Thomas Piketty’s unlikely bestseller Capital in the Twenty-First Century has pushed income inequality into public consciousness once again, both because there are stagnant wages in the US and Europe despite other signs of recovery and because of his radical policy prescription: a global wealth tax as high as 80% for people making $1 million per year. Most critics have focused on how such a high tax rate could affect productivity and the enormous logistical problems that would arise.
But Gavekal Dragonomics chairman Charles Gave sees a more fundamental error in Piketty’s analysis.
When Baupost, the $30 billion Boston-based hedge fund now managed by Seth Klarman, was founded in 1982, it was launched with a core set of aims. Q4 2021 hedge fund letters, conferences and more Established by Harvard professor William Poorvu and a group of four other founding families, including Klarman, the group aimed to compound Read More
“Piketty confuses the return on invested capital, or ROIC, with the growth rate of corporate profits, a mistake so basic it is scarcely believable,” he writes.
Piketty: ROIC versus corporate profit growth rate
A central part of Piketty’s argument is that the rate of return of invested capital grows faster than the overall economy, what he calls r and g, then the rich will inevitably get richer and the poor poorer.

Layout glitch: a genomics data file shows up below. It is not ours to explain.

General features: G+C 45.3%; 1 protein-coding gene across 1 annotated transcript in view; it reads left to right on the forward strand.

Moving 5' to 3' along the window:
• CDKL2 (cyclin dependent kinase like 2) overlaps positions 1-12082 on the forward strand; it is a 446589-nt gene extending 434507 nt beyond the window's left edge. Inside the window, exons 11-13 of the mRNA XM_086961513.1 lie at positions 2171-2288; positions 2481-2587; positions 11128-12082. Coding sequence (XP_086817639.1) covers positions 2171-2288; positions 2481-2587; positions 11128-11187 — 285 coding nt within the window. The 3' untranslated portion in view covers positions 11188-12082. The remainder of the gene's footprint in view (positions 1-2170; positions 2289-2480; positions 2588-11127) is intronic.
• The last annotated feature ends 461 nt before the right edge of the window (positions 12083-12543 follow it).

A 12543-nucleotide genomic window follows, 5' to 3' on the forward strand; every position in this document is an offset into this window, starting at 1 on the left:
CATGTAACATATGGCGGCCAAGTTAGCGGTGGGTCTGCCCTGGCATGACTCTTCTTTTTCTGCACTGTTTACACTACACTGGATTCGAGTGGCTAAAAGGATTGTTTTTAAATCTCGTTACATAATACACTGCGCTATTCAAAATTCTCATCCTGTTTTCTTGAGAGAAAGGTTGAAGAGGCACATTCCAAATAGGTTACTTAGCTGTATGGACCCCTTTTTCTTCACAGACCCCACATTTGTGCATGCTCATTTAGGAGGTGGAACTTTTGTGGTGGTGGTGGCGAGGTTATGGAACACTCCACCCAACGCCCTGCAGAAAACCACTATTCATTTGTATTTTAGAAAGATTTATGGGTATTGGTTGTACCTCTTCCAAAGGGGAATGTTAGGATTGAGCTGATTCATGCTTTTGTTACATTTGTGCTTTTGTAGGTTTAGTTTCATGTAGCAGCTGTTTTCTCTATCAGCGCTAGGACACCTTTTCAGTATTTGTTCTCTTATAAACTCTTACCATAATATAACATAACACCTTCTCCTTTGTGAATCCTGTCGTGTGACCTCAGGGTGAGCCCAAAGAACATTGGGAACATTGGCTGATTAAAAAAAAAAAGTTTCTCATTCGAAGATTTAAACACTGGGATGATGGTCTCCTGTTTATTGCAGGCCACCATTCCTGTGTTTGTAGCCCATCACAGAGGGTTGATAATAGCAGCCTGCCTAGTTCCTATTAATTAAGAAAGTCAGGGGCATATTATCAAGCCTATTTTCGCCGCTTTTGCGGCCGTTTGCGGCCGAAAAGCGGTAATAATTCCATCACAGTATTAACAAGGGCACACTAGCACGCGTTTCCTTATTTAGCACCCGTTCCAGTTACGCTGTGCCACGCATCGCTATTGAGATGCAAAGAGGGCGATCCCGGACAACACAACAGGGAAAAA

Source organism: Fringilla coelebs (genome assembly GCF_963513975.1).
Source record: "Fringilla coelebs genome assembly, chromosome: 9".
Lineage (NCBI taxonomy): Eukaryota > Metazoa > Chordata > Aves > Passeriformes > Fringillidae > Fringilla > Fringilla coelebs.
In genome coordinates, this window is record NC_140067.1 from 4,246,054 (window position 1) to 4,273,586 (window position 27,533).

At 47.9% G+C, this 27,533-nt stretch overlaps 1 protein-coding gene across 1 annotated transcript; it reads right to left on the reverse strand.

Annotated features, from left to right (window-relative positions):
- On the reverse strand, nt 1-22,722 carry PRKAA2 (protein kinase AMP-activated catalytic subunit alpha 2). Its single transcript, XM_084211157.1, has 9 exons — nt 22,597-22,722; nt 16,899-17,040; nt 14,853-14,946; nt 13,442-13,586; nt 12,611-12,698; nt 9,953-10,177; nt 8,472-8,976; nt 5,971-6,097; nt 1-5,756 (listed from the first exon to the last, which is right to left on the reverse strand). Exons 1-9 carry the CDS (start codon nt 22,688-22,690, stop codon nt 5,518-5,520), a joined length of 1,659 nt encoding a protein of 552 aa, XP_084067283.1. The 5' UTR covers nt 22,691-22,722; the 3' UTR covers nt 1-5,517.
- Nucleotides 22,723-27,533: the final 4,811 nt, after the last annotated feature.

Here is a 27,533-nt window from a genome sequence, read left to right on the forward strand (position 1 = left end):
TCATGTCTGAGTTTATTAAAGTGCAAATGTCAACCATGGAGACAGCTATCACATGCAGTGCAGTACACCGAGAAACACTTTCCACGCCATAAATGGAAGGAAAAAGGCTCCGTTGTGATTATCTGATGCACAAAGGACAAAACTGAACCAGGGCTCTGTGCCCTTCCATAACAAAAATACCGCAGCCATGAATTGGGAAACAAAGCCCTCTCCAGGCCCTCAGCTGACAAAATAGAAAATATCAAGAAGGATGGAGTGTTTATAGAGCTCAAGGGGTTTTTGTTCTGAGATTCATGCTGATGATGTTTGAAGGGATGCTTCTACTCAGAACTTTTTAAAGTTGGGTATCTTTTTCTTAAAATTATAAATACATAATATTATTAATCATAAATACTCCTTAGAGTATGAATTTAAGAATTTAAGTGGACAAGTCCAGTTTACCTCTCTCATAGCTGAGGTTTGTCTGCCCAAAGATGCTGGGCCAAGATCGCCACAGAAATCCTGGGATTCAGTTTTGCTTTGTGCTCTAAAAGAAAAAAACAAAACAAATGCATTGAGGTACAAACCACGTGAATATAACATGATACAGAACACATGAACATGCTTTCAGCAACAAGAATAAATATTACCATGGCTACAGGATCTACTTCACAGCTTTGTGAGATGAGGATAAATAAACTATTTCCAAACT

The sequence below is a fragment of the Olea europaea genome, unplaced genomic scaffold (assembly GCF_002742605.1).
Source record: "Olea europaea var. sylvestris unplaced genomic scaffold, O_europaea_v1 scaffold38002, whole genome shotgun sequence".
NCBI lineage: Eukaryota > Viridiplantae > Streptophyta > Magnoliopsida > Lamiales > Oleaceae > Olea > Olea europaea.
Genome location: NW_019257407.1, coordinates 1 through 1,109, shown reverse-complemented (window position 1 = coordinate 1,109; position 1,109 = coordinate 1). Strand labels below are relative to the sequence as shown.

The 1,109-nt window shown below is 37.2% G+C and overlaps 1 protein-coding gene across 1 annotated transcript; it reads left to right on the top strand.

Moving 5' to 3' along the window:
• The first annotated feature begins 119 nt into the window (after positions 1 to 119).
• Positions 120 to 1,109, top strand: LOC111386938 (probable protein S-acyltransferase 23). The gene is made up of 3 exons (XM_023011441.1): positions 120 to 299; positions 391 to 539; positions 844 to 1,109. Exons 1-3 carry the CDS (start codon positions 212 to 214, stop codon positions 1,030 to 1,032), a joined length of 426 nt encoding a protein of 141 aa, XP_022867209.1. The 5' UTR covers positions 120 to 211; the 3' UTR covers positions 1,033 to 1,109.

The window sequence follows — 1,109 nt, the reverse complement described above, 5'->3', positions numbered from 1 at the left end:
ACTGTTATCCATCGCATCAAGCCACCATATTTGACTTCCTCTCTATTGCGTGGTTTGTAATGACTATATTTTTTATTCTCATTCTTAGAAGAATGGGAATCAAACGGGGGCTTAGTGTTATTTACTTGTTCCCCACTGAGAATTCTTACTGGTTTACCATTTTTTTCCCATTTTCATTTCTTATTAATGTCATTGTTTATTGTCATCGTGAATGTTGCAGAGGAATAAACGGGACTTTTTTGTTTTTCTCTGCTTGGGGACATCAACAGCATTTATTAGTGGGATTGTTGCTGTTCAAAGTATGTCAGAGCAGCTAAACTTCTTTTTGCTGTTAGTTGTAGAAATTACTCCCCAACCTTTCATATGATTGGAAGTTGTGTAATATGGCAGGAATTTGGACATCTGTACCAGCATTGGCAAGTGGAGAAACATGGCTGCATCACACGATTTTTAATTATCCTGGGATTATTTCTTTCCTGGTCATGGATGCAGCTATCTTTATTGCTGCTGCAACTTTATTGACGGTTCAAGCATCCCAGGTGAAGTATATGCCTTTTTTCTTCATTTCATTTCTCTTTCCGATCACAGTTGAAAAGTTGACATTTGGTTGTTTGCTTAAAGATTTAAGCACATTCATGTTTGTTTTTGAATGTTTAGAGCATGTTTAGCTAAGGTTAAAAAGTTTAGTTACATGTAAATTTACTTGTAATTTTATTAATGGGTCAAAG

“The inequality r > g implies that wealth accumulated in the past grows more rapidly than output and wages,” writes Piketty. “Once constituted capital reproduces itself faster than output increases. The past devours the future.”
Gave’s objection is that corporate profits can’t simply be re-invested and compounded in the way that Piketty’s argument implies. He gives the example of an industrial bakery that he is invested in as a mature, profitable business that is a fine source of income for its shareholders, but not something that will benefit much from re-investment.
Gave: Mature businesses have high ROIC and low profit growth
“Instead of reinvesting in the bakery, we distribute the profits among the shareholders and they invest them elsewhere as they see fit. In short, our bakery has a high ROIC but no profit growth,” he writes. Businesses can also have low ROIC and high profit growth, or anything in between. Assuming that corporate profits grow at a steady rate ignores the marginal return on additional capital, which Gave sees as an irreparable mistake.
According to Gave, the last 150 years in now developed economies proves that capitalism lifts people out of poverty, and the last twenty years in emerging economies have proven it once again. He doesn’t address the role that public policy has on building a middle class (tax rates are one factor that has historically affected income inequality, as one example).